It's hard to believe that it has been a little over four months since Christmas and the now infamous “Christmas Eve Massacre” when the S&P 500 lost 2.7% in one day! This decline capped off the 4th quarter sell-off, which saw the major US stock indices drop by about 20%. Things looked rather bleak at that moment. As the new year began, no one I am aware of was predicting that the S&P 500 would be within 1% of hitting a new all-time high by the end of April, yet that’s exactly where we find ourselves today.
Of course, the next "Big Scary Thing" is always right around the corner. Think back to the fears that were cited as the cause of the 4th quarter selloff; a global economic slowdown was coming, the Federal Reserve was raising rates too aggressively, and there was an impending U.S.-China trade war. Guess what? Those fears have now subsided and they have been replaced with headlines telling us what we should fear next. This is not too shocking. The financial news industry will always be constructing billboards with 10 foot tall, bold-faced type to highlight any potential bump in the road. After all, they earn a living by selling magazines and generating clicks. Think about it. No one would want to read an article titled “Everything’s Fine”. The old newsroom adage, “If it bleeds, it leads.” didn’t come into being by accident. Now that we are approaching all-time highs for the major US stock indices, the headline du jour appears to be - "Stocks Are Overvalued".
That headline could be right. But it also might be wrong. The point is that we can't try to adjust for every headline or potential bump in the road. It is important to remember that prudently constructed investment portfolios are not affected by headlines over the long-term. As surely as you can rely on the sun rising tomorrow, you can rely on the financial media to be hyping the next "Big Scary Thing". You can also rely on the fact that they are often going to be wrong. And even when the "Big Scary Thing" does happen, the consequences are usually not as dire as was predicted. Take a look at the image below which shows some of the "Big Scary Things" over the last ten years against the backdrop of the Dow Jones Industrial Average (DJIA) price chart.
As the chart shows, several "Big Scary Things" during this time period had little or no effect on the stock market - the DJIA didn't even blink during the March 2013 US Budget Sequestration Crisis. In June 2016, the financial media trumpeted the "Brexit" vote in Great Britain as the next "Big Scary Thing". Yawn. The DJIA recovered within a month after Britain voted to leave the European Union. The largest draw-down experienced during this time period was during the August 2015 Chinese Stock Market Crash. But looking back on it now, we can see that the DJIA was back near its May 2015 high by the beginning of November.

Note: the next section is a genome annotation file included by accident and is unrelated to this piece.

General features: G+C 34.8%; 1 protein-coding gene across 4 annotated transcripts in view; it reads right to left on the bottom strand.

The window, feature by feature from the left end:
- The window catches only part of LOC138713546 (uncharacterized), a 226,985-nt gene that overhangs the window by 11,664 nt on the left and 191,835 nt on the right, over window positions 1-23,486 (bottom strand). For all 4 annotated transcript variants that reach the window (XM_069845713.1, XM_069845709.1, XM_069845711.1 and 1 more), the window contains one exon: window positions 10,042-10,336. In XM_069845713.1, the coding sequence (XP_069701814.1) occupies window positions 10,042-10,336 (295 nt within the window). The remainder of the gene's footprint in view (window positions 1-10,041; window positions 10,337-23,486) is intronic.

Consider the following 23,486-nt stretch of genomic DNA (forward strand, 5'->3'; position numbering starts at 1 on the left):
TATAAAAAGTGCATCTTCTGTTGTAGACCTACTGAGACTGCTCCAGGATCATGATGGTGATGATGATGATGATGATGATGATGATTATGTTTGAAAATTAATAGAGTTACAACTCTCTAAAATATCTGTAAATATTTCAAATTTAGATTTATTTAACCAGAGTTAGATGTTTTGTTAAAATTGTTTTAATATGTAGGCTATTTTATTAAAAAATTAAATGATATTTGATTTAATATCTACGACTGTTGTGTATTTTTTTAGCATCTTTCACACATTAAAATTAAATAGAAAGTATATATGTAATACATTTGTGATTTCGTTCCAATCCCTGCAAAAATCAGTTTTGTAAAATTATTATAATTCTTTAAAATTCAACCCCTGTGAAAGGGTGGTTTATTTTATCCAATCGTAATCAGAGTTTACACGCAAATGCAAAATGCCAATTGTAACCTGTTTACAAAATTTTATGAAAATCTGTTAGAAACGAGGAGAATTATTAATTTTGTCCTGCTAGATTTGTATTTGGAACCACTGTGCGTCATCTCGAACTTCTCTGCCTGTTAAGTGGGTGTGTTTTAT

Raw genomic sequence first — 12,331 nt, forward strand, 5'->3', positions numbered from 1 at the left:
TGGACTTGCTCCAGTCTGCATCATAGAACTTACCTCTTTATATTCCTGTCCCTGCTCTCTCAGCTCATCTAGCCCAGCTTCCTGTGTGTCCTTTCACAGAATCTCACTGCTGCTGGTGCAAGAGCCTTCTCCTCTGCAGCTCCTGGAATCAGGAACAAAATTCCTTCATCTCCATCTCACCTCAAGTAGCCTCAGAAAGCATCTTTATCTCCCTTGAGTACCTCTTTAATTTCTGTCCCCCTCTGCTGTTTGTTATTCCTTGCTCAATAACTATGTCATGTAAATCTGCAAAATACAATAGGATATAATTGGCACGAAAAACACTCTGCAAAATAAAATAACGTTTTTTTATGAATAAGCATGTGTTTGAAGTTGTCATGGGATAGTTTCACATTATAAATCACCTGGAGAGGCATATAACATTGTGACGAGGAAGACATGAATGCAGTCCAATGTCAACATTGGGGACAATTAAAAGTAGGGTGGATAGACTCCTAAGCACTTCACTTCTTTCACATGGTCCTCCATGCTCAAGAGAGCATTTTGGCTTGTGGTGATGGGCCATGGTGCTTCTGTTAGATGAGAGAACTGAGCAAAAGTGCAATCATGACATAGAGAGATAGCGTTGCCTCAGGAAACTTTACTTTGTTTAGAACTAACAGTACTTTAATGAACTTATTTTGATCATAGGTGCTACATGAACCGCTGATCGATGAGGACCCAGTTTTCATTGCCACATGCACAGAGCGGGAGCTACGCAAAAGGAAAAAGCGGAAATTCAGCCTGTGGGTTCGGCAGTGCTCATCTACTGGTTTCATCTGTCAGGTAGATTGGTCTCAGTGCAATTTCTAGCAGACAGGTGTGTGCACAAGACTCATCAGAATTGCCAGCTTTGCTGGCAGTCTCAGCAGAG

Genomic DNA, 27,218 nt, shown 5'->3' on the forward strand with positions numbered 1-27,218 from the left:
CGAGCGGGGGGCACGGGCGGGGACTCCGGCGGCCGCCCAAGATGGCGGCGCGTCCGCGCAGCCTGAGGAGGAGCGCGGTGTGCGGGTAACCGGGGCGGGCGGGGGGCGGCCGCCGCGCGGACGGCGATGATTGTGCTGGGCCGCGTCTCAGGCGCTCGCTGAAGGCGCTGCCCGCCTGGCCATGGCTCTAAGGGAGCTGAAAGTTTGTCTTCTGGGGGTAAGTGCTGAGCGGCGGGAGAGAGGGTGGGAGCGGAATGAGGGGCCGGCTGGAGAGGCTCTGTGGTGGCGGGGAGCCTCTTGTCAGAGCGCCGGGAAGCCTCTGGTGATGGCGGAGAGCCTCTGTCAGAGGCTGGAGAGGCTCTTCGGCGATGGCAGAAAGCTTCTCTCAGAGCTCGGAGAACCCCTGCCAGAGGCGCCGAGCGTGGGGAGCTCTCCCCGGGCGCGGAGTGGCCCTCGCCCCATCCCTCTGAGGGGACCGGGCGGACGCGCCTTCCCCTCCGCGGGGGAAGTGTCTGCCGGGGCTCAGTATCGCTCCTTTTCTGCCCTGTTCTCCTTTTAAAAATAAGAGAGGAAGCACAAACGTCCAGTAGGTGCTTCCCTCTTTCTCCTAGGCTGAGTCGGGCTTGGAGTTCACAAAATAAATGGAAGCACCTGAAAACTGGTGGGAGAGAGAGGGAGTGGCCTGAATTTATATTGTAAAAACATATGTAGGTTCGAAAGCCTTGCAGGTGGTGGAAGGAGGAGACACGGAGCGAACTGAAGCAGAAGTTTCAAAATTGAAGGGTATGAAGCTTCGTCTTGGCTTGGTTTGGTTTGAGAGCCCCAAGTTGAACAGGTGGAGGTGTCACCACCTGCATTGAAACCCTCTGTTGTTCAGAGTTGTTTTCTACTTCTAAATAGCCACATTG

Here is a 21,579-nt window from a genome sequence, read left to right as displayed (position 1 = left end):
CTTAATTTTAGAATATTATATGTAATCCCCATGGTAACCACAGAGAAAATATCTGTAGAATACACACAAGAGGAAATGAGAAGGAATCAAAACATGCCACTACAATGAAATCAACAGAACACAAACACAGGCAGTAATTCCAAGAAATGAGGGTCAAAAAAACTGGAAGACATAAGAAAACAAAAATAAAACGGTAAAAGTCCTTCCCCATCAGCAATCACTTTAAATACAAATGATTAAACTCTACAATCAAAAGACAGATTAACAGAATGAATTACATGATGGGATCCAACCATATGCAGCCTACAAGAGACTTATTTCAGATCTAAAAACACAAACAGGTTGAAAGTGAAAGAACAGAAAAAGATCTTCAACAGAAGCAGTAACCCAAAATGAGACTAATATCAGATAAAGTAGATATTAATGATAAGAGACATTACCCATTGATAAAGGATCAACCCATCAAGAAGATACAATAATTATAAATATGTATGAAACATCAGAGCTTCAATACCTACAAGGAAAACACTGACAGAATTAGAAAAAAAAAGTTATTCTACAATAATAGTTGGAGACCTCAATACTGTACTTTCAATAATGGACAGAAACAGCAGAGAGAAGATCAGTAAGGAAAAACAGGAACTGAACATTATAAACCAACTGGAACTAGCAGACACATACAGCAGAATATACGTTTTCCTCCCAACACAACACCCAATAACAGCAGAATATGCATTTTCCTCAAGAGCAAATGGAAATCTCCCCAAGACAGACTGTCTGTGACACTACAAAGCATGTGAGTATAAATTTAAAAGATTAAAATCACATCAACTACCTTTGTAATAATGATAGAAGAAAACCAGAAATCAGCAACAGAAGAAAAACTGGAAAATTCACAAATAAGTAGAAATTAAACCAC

If you had hibernated in a cave from last September until this week, you would have missed a pretty extreme down-and-up ride in the stock market. But, if you judged the market's action by the value when you entered the cave for your nap and the value when you awoke, it would look like you had missed one of the most uneventful six months in the history of US stock market. We certainly know that this was not the case!
The point here is not that bad things or bear markets can't happen or that we would be better off utilizing a pure buy-and-hold strategy. No. The point is that the headlines are not a good barometer for the future value of your investments. Instead, having an objective rules-based system that can help you avoid falling prey to the noise, while remaining vigilant to the real signals that the market, not the media, are giving you will lead to longer term success. Please come back to the above image the next time you see or hear a "Big Scary Thing" headline. This one simple chart will provide you with a simple visual to demonstrate how overblown most of the so-called crises really are. One of the cardinal sins in investing is letting your emotions take over. The rules-based system that I employ to manage investments tells me what the market, not a financial talking head, is saying. It lets me know when it's time to alter our asset allocation or raise cash in a portfolio.